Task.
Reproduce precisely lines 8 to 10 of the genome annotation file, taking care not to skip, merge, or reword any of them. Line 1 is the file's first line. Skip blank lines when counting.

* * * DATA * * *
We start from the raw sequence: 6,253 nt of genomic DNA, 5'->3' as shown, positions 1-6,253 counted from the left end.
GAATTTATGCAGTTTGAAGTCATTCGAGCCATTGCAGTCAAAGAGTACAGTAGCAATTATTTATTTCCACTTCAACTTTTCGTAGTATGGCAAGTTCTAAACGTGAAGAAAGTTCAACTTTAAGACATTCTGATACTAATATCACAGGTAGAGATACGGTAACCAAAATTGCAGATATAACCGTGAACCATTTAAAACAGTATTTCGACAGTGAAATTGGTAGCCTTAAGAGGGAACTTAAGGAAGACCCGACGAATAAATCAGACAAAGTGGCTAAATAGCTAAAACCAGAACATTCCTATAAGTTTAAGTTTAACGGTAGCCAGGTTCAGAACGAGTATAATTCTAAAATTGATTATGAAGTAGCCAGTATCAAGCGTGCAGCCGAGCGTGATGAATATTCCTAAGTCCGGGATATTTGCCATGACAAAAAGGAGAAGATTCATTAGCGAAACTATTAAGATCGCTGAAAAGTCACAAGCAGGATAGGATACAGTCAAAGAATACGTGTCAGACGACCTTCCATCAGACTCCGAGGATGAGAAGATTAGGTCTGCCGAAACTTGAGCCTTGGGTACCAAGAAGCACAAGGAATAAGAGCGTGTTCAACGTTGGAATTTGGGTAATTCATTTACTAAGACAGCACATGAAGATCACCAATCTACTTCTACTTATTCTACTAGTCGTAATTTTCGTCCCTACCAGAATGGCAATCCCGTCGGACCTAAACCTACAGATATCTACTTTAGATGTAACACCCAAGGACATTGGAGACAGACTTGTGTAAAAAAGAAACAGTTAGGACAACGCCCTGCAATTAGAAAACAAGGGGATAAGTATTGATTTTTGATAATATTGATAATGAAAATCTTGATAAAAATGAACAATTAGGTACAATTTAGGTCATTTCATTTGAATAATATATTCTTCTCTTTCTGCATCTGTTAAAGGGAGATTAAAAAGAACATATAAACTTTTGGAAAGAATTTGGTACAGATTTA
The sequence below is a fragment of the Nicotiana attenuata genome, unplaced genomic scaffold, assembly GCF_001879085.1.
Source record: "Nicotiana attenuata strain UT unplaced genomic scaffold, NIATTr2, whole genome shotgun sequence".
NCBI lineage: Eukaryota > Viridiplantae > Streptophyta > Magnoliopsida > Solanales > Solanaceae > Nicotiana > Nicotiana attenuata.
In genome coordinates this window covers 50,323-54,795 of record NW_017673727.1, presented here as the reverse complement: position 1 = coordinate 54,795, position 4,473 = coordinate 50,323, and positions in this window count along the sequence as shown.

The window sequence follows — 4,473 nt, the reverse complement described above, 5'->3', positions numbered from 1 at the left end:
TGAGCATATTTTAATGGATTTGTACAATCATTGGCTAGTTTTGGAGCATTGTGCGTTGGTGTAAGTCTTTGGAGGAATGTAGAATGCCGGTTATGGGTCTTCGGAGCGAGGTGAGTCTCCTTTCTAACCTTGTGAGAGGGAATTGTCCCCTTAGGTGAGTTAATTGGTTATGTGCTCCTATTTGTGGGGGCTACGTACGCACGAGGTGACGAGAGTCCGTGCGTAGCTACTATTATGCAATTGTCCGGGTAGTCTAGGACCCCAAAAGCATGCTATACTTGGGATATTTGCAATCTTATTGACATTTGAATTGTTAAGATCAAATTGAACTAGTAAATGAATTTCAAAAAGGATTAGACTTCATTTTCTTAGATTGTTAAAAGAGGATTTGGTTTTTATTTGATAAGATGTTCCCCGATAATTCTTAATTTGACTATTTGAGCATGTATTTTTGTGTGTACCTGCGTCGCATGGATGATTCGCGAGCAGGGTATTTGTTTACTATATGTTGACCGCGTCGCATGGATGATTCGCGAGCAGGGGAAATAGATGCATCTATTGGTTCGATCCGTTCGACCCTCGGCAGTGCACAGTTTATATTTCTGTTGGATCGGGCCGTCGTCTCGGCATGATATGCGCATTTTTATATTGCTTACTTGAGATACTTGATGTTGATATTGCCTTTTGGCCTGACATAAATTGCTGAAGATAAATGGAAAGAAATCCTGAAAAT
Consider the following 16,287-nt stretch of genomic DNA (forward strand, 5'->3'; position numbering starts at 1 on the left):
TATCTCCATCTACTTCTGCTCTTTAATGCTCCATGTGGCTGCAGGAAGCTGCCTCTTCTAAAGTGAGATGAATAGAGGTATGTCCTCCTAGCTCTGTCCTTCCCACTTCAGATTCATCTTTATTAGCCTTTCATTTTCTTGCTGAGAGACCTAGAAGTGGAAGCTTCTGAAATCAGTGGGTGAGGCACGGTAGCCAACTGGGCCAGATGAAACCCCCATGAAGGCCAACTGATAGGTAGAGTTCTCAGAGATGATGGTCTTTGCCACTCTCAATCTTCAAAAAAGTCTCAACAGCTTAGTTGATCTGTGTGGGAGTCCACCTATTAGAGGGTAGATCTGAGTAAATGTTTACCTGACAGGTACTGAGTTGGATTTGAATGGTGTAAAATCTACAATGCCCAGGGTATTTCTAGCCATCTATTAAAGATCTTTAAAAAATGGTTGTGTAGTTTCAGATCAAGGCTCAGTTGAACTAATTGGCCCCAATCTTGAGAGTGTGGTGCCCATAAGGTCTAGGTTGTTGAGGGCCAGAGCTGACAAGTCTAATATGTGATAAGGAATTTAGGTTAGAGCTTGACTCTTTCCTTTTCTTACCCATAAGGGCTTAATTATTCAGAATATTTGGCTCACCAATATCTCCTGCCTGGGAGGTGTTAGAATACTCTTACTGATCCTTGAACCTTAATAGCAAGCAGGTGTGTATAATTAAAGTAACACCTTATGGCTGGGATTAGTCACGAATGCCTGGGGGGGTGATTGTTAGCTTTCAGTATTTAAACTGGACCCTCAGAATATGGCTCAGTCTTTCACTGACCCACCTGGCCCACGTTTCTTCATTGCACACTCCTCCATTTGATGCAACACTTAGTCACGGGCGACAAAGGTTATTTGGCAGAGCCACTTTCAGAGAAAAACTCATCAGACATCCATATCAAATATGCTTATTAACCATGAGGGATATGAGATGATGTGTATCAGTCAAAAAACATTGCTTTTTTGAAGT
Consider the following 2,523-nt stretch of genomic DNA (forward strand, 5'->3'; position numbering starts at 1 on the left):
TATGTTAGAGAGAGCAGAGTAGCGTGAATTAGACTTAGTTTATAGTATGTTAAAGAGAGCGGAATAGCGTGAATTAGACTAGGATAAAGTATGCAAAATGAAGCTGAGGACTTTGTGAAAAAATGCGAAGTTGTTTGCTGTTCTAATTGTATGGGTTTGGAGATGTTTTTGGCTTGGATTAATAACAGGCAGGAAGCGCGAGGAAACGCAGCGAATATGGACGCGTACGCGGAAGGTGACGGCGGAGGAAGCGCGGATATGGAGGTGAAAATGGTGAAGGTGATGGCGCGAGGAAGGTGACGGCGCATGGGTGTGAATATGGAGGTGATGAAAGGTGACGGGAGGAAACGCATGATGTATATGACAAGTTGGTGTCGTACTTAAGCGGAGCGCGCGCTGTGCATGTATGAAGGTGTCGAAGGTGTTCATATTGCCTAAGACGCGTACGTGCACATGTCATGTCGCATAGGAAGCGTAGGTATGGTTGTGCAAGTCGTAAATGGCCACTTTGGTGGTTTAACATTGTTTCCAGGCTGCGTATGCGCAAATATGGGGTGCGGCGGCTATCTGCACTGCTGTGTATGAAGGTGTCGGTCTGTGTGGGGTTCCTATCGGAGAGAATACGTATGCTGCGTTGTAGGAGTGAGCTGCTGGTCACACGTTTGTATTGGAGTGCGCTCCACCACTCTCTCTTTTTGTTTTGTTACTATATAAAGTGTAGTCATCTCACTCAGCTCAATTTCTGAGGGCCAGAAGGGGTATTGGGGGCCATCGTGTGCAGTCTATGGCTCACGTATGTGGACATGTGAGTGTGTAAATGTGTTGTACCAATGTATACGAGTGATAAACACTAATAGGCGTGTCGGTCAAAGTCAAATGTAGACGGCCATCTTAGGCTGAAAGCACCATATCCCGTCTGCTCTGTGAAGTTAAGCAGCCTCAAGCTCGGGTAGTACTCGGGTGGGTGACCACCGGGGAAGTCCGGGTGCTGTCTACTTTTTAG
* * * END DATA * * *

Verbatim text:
TGAGCATATTTTAATGGATTTGTACAATCATTGGCTAGTTTTGGAGCATTGTGCGTTGGTGTAAGTCTTTGGAGGAATGTAGAATGCCGGTTATGGGTCTTCGGAGCGAGGTGAGTCTCCTTTCTAACCTTGTGAGAGGGAATTGTCCCCTTAGGTGAGTTAATTGGTTATGTGCTCCTATTTGTGGGGGCTACGTACGCACGAGGTGACGAGAGTCCGTGCGTAGCTACTATTATGCAATTGTCCGGGTAGTCTAGGACCCCAAAAGCATGCTATACTTGGGATATTTGCAATCTTATTGACATTTGAATTGTTAAGATCAAATTGAACTAGTAAATGAATTTCAAAAAGGATTAGACTTCATTTTCTTAGATTGTTAAAAGAGGATTTGGTTTTTATTTGATAAGATGTTCCCCGATAATTCTTAATTTGACTATTTGAGCATGTATTTTTGTGTGTACCTGCGTCGCATGGATGATTCGCGAGCAGGGTATTTGTTTACTATATGTTGACCGCGTCGCATGGATGATTCGCGAGCAGGGGAAATAGATGCATCTATTGGTTCGATCCGTTCGACCCTCGGCAGTGCACAGTTTATATTTCTGTTGGATCGGGCCGTCGTCTCGGCATGATATGCGCATTTTTATATTGCTTACTTGAGATACTTGATGTTGATATTGCCTTTTGGCCTGACATAAATTGCTGAAGATAAATGGAAAGAAATCCTGAAAAT
Consider the following 16,287-nt stretch of genomic DNA (forward strand, 5'->3'; position numbering starts at 1 on the left):
TATCTCCATCTACTTCTGCTCTTTAATGCTCCATGTGGCTGCAGGAAGCTGCCTCTTCTAAAGTGAGATGAATAGAGGTATGTCCTCCTAGCTCTGTCCTTCCCACTTCAGATTCATCTTTATTAGCCTTTCATTTTCTTGCTGAGAGACCTAGAAGTGGAAGCTTCTGAAATCAGTGGGTGAGGCACGGTAGCCAACTGGGCCAGATGAAACCCCCATGAAGGCCAACTGATAGGTAGAGTTCTCAGAGATGATGGTCTTTGCCACTCTCAATCTTCAAAAAAGTCTCAACAGCTTAGTTGATCTGTGTGGGAGTCCACCTATTAGAGGGTAGATCTGAGTAAATGTTTACCTGACAGGTACTGAGTTGGATTTGAATGGTGTAAAATCTACAATGCCCAGGGTATTTCTAGCCATCTATTAAAGATCTTTAAAAAATGGTTGTGTAGTTTCAGATCAAGGCTCAGTTGAACTAATTGGCCCCAATCTTGAGAGTGTGGTGCCCATAAGGTCTAGGTTGTTGAGGGCCAGAGCTGACAAGTCTAATATGTGATAAGGAATTTAGGTTAGAGCTTGACTCTTTCCTTTTCTTACCCATAAGGGCTTAATTATTCAGAATATTTGGCTCACCAATATCTCCTGCCTGGGAGGTGTTAGAATACTCTTACTGATCCTTGAACCTTAATAGCAAGCAGGTGTGTATAATTAAAGTAACACCTTATGGCTGGGATTAGTCACGAATGCCTGGGGGGGTGATTGTTAGCTTTCAGTATTTAAACTGGACCCTCAGAATATGGCTCAGTCTTTCACTGACCCACCTGGCCCACGTTTCTTCATTGCACACTCCTCCATTTGATGCAACACTTAGTCACGGGCGACAAAGGTTATTTGGCAGAGCCACTTTCAGAGAAAAACTCATCAGACATCCATATCAAATATGCTTATTAACCATGAGGGATATGAGATGATGTGTATCAGTCAAAAAACATTGCTTTTTTGAAGT